A biplane operated by the Royal Navy prior to and throughout WWII and now a significant national asset which has come to represent the very essence of both the Fleet Air Arm and wider naval ethos of the 'can-do, will-do' attitude. Its superb handling qualities made it uniquely suitable for flight deck operations.
- Engine: Bristol Pegasus, 9-cylinder radial, 27 litres delivering 750 hp
- Speed: 130 knots (maximum), 90 knots (cruise)
- Endurance: 167 gallon fuel tank giving approx 4 hours endurance
- Armament: One Torpedo (1600 Ib) or two 500 lb bombs, mines or depth charges. Fixed forward firing Vickers gun and movable .303 Lewis gun in the rear cockpit. Eight 60 lb HE rockets or armour piercing rockets on rails under the main plane
- Ceiling: 12,400 feet
- Crew: Pilot, Observer and Telegraphist Air Gunner (TAG) - WWII crew composition
- Marks: Mk I, Mk II (Mk II differed from Mk I by having a metal skin on the underside of the lower wing so that rockets could be launched without damage to the linen skin), Mk III (differed from the Mk II in that it was a two seater with the Observer sitting in the TAG position able to monitor a bulky Air to Surface Vessel Mk XI radar that was fixed between the main undercarriage legs), Mk IV (was a Mk II with an enclosed cockpit operated by the Canadians)
The Swordfish evolved from the prototype Fairey TSR.II (Torpedo Spotter Reconnaissance), designed by Marcel Lobelle and H.E. Chaplin of the Fairey Aviation Company Ltd. It first flew in 1934 and entered service with No.825 Squadron in 1936. In all, 2391 aircraft were built, the first 692 machines by Fairey Aviation and the remainder under licence by Blackburn Aircraft Company at their works at Sherburn-in-Elmet and Brough, Yorkshire. In service the Blackburn-built aircraft became unofficially known as "Blackfish". Perhaps the most remarkable aspect of this very distinguished aircraft was its longevity. Although by all normal standards it was already obsolete at the outbreak of WWII, it confounded everyone by remaining in operational service throughout the whole of the war, and thereby gained the distinction of being the last British bi-plane to see active service. Indeed, it outlasted its intended replacement, the Albacore, which disappeared from front-line service in 1943.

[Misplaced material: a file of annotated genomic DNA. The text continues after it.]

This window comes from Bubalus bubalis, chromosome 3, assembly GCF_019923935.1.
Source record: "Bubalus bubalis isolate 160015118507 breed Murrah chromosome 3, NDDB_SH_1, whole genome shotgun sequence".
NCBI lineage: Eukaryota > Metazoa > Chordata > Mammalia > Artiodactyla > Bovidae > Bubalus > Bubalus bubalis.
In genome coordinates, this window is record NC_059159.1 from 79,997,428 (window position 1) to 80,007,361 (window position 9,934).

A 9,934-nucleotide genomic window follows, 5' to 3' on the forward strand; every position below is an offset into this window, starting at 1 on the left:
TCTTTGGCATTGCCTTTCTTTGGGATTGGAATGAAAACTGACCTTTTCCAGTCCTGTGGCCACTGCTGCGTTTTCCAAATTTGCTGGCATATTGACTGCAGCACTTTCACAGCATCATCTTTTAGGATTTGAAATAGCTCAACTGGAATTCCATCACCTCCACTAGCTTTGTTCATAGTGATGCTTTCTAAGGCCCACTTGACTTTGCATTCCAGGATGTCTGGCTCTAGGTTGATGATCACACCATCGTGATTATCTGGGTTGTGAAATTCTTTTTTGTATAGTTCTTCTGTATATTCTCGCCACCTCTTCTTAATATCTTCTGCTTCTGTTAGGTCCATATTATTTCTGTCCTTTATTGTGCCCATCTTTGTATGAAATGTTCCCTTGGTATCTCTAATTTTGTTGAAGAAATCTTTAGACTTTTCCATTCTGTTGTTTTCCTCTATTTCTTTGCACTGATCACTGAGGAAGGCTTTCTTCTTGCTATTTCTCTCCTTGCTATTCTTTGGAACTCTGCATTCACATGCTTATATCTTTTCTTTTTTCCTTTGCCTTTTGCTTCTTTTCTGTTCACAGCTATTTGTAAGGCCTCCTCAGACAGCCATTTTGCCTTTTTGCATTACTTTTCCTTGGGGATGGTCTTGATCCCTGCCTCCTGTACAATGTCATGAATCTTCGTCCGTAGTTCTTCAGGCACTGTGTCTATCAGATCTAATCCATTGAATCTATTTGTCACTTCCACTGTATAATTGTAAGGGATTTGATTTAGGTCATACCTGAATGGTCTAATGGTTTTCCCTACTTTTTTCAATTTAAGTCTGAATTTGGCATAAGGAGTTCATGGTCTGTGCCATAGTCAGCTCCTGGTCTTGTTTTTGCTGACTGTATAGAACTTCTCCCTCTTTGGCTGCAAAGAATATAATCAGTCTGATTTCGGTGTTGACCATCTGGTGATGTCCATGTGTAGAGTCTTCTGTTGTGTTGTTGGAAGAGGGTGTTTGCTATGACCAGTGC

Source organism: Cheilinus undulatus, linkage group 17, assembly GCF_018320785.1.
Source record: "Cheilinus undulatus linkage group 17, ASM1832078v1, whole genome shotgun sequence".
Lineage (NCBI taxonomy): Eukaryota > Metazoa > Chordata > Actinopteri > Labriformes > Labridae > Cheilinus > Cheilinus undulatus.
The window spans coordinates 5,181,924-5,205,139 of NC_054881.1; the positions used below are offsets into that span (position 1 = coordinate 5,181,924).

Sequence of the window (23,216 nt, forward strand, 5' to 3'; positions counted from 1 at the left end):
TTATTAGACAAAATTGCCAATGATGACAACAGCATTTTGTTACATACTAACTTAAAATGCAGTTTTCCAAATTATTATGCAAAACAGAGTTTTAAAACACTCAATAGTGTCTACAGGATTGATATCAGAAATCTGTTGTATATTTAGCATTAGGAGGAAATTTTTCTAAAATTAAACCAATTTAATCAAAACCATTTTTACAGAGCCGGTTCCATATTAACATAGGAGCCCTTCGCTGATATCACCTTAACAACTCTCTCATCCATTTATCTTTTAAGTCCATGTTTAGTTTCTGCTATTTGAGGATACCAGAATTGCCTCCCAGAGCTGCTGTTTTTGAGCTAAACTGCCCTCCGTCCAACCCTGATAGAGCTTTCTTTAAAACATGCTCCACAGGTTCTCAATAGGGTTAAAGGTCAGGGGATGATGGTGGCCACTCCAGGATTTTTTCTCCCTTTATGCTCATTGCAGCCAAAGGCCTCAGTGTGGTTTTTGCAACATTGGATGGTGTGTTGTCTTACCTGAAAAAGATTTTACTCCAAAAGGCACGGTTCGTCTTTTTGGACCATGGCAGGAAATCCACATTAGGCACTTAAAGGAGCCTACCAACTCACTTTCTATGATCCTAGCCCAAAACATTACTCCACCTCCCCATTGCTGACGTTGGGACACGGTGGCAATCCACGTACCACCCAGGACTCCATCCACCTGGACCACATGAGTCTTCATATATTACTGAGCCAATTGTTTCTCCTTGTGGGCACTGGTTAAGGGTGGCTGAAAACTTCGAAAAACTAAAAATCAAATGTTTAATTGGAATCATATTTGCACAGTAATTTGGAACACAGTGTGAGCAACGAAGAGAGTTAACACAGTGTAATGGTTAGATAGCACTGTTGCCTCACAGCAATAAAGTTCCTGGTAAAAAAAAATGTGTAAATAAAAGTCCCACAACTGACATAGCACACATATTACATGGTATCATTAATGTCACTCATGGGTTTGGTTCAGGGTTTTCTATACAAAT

The secret of the Swordfish lay in its superb handling qualities which made it uniquely suitable for deck flying operations and the problems of torpedo or dive bombing attacks. Pilots marvelled that they could pull a Swordfish off the deck and put it in a climbing turn at 55 knots. The aircraft manoeuvred in a vertical plane as easily as it would at straight and level, and even when diving from 10,000ft, the ASI would not rise much beyond 200 knots. The controls were not frozen rigid by the force of the slipstream, and it was possible to hold the dive within 200ft of the water.
Even its lack of speed could be turned to advantage. A steep turn at low level towards an attacker just before he came within range and the difference in speed and tight turning circle made it impossible for a fighter to bring its guns to bear for more than a few seconds. The approach to a carrier deck could be made at low speed, yet control response remained good. It is not hard to imagine what that means to a pilot attempting to land on a dark night when the carrier's deck was pitching the height of a house.
Swordfish (or "Stringbags" as they were often nicknamed due to their ability to carry a wide range of weapons, much like a the ability of a string shopping bag to carry any goods) in addition to sinking more than 300,000 tons of German/Italian Axis shipping, were responsible for the destruction of over 20 U-Boats. Operating from adapted merchant vessels, the Merchant Aircraft Carriers (MAC Ships), Swordfish aircraft could be carried with the convoys, providing both a deterrent to submarines and a boost to the merchant sailor's morale.
Amongst their many battle honours, those which stand out above the rest are the Battle of the Atlantic, the attack on the Italian Fleet at Taranto in November 1940, the operation to seek, pursue and destroy the German Battleship Bismarck in May 1941, and the ill-fated operation against the German Battlecruisers Scharnhorst, Gneisenau and Heavy Cruiser Prinz Eugen as they made their famous 'Channel Dash' in February 1942. Above all, the Swordfish carved its name in the history books by its exploits in protecting convoys.